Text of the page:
Evaluating the Giants’ salary cap health heading into 2023 season

brian daboll, new york giants
Oct 2, 2022; East Rutherford, New Jersey, USA; New York Giants head coach Brian Daboll reacts as he coaches against the Chicago Bears during the second quarter at MetLife Stadium. Mandatory Credit: Brad Penner-USA TODAY Sports

The New York Giants find themselves in a much healthier salary cap situation than just one year ago when General Manager Joe Schoen took the reins. It was always expected that the Giants would hit the reset button, clearing out bad contracts and dead money.

Regrettably, they will still be paying Kenny Golladay $14.7 million for the upcoming season, Sterling Shepard $4.24 million in a void year, and Kadarius Toney $3.6 million after being traded to the Kansas City Chiefs. This amounts to $22.7 million in dead money remaining from poor acquisitions and roster construction.

The Giants have big extensions on the way:

Fortunately, the Giants have moved on from the majority of wasteful contracts, allowing them to focus on the future and extend some of their own key players. The primary names that stand out include Dexter Lawrence, Andrew Thomas, and Saquon Barkley.

Schoen has already signed Daniel Jones to a four-year, $160 million deal with $92 million guaranteed. Retaining their quarterback was a priority, given that the Giants had no alternative options and are optimistic about his growth moving forward. Jones will count for $21.75 million for the upcoming season, with $82 million in dead money. Front-loading the dead money is a wise move, allowing them to part ways if necessary after two years (of course, we hope that’s not necessary).

The Giants still have to rework Leonard Williams’ deal:

At present, Big Blue has a negative $150K salary space, although this figure is expected to increase after they restructure Leonard Williams’s contract. Williams is slated to count $32.26 million against the cap this year; however, he would likely consent to a restructuring or a significant pay cut, enabling him to remain with the team rather than being released outright.

If the Giants were to release him, they would save $12 million to allocate toward their draft class (they require approximately $2.5M to sign their rookies) and a potential free agent signing. Nonetheless, the defense would suffer a considerable decline without Williams patrolling the trenches.

There is a case to be made for extending Adoree Jackson, who, at 27 years old, is in the prime of his career. Jackson is set to count $19 million against the cap, and the team would save $6.6 million by releasing him outright. Although the Giants have no intentions of letting their CB1 leave, there is a case to be made for extending him to reduce that figure and free up some available funds.

The Giants have a substantial amount of money tied up in top players this season, and they also have significant extensions looming. Dexter Lawrence is on the fifth-year option at $12.4 million but is likely to earn over $20 million per season in free agency. Schoen has mentioned positive negotiations with Dexter’s agents and representatives, implying that they will reach a consensus soon.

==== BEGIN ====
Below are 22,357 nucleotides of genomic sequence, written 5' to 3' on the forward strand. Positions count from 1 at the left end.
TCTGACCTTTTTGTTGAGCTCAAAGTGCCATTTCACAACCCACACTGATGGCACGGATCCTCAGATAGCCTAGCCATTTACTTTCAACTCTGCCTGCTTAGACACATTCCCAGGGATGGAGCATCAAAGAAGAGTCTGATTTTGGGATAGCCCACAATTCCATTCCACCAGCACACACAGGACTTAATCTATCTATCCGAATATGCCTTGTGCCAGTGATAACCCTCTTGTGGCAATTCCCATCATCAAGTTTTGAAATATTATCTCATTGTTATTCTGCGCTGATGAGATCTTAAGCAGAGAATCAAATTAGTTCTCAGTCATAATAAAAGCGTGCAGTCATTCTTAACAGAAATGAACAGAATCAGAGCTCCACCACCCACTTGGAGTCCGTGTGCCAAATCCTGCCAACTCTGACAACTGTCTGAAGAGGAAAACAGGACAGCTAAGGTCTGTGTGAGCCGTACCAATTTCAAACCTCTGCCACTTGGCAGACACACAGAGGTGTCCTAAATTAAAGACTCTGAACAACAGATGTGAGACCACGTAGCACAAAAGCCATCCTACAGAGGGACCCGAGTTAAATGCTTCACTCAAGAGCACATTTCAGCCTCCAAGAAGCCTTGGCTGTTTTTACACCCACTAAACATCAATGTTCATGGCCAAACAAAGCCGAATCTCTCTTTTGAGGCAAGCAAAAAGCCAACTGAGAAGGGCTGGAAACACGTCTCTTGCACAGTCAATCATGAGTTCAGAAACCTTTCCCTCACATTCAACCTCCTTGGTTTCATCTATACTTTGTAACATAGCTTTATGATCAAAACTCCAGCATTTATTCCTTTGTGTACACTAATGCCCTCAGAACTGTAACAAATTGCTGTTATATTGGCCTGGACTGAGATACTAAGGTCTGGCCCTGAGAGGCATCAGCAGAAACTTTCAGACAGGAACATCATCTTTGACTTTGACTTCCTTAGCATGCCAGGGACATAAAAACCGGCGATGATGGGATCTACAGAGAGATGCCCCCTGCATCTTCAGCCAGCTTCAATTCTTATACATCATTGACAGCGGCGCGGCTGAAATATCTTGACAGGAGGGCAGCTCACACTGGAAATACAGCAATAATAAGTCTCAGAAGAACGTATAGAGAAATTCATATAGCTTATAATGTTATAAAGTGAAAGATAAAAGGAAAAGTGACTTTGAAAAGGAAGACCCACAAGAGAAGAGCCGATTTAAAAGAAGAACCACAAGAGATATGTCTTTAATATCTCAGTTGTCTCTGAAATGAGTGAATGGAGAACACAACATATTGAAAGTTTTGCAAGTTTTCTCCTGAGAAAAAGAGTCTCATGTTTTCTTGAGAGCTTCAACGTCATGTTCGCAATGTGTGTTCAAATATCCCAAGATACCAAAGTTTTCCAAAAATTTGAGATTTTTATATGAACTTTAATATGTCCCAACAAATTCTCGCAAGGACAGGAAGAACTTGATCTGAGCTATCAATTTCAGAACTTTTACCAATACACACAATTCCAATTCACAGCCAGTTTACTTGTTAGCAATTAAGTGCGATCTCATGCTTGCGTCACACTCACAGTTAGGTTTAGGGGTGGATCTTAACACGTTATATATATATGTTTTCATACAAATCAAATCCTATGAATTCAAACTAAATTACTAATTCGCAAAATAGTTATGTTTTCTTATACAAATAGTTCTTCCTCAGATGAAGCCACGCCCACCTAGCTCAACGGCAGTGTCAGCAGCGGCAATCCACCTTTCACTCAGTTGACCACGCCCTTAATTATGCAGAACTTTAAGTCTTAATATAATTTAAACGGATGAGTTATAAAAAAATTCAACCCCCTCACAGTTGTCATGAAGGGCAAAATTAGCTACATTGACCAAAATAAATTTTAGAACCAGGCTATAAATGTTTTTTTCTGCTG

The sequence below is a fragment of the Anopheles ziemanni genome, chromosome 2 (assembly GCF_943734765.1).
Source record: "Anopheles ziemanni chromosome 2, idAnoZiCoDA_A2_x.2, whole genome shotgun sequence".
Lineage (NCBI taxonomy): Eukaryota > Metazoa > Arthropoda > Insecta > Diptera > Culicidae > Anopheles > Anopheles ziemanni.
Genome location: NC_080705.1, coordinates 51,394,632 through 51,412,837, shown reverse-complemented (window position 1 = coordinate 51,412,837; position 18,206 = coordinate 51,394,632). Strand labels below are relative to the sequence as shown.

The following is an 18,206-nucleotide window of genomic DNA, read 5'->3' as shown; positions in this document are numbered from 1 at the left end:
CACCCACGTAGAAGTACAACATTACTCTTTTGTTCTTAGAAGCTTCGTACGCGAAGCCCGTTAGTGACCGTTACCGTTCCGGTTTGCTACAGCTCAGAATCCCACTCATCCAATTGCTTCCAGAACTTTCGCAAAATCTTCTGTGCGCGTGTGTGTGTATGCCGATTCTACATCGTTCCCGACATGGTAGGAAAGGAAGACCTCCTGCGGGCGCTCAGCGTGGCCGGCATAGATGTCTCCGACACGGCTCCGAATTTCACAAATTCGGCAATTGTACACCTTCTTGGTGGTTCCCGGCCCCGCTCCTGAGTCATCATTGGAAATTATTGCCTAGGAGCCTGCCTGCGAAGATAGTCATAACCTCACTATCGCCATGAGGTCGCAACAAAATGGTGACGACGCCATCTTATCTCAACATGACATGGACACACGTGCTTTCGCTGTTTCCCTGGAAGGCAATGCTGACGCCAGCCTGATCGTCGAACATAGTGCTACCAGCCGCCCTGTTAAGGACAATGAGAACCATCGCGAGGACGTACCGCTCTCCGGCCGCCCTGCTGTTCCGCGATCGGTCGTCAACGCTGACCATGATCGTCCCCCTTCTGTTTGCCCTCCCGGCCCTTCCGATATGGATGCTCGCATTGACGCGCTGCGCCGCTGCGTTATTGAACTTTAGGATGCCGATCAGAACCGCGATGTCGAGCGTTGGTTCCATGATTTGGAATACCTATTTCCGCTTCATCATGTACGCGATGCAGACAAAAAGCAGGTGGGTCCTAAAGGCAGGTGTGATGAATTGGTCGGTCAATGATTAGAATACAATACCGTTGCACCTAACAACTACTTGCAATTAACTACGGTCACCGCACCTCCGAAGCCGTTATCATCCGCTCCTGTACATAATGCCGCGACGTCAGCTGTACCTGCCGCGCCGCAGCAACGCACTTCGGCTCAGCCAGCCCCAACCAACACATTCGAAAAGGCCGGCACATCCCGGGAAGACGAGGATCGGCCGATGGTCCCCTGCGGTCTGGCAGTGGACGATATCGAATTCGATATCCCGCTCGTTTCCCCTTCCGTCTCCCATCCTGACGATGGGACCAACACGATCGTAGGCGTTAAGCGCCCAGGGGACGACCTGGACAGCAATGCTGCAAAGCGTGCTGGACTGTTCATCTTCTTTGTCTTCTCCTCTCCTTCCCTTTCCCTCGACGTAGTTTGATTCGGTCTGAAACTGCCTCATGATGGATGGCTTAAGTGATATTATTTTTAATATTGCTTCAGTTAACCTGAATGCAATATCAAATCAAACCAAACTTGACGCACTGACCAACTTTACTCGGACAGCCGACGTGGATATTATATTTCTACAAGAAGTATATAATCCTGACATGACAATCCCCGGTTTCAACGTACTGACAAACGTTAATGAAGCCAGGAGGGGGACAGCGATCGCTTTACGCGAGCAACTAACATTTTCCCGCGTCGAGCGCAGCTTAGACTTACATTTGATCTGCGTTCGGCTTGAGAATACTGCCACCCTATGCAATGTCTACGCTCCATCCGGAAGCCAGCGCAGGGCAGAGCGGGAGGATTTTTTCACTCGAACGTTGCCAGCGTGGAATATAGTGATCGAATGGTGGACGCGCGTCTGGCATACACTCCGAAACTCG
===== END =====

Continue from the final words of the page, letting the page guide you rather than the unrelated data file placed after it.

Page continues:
The Giants recently picked up Andrew Thomas’s fifth-year option, giving them more time before they need to extend him. As he is entering his fourth year, the team has two years of control before an extension is required.

Ultimately, extending a left tackle like Thomas is an easy decision, particularly when the offensive line has experienced a considerable period of deficiency.

The future is bright for the Giants:

Looking forward to 2024, the Giants have $99 million in available salary space. Assuming Lawrence receives $13 million more than his 2023 figure, their available funds will decrease to around $86 million. If they extend Adoree Jackson, that number will drop further, but the team will also have about 45 rostered players (excluding 2024 draft selections).

Big Blue will continue to develop the back end of the roster with late-round draft picks and undrafted free agents, but a few targeted free-agent signings are also anticipated. The Giants have the core of the roster established for the next few seasons, so they would simply be replacing supplementary players at low costs.

The crucial decision revolves around Saquon Barkley, and since Schoen is not eager to offer a lucrative contract to a running back, that could ultimately clear $10 million from the books. Barkley has not yet signed his franchise tag at $10.1 million, but management has indicated that they might resume negotiations soon.

The Giants should establish a maximum amount they are willing to pay for Barkley’s services annually. As teams are rejecting free-agent running backs and opting to draft players on rookie contracts, the market has significantly contracted. Barkley’s extension comes at a challenging time, and given his injury history, he likely will not secure top dollar on the market.

Nevertheless, the Giants and his representatives could negotiate a reasonable contract for his services. However, if they are confident he will cash in as a free agent, they may wait out the 2023 season or have him sit to try to force the Giants’ hand.

Schoen recently drafted Eric Gray from Oklahoma, and while he does not possess the same elite athletic attributes as Saquon, he is a solid supplementary back with starting-level potential. At this point, unless Barkley is willing to agree to a fair deal, it is difficult to envision him remaining with the team beyond the 2023 season.

In conclusion, the Giants find themselves in a favorable salary position, given the abundance of players on short-term contracts and incentivized agreements. The majority of these players are replaceable.

The Giants continue to focus on rebuilding the team’s foundation through the draft, as this approach forms the basis of successful organizations.

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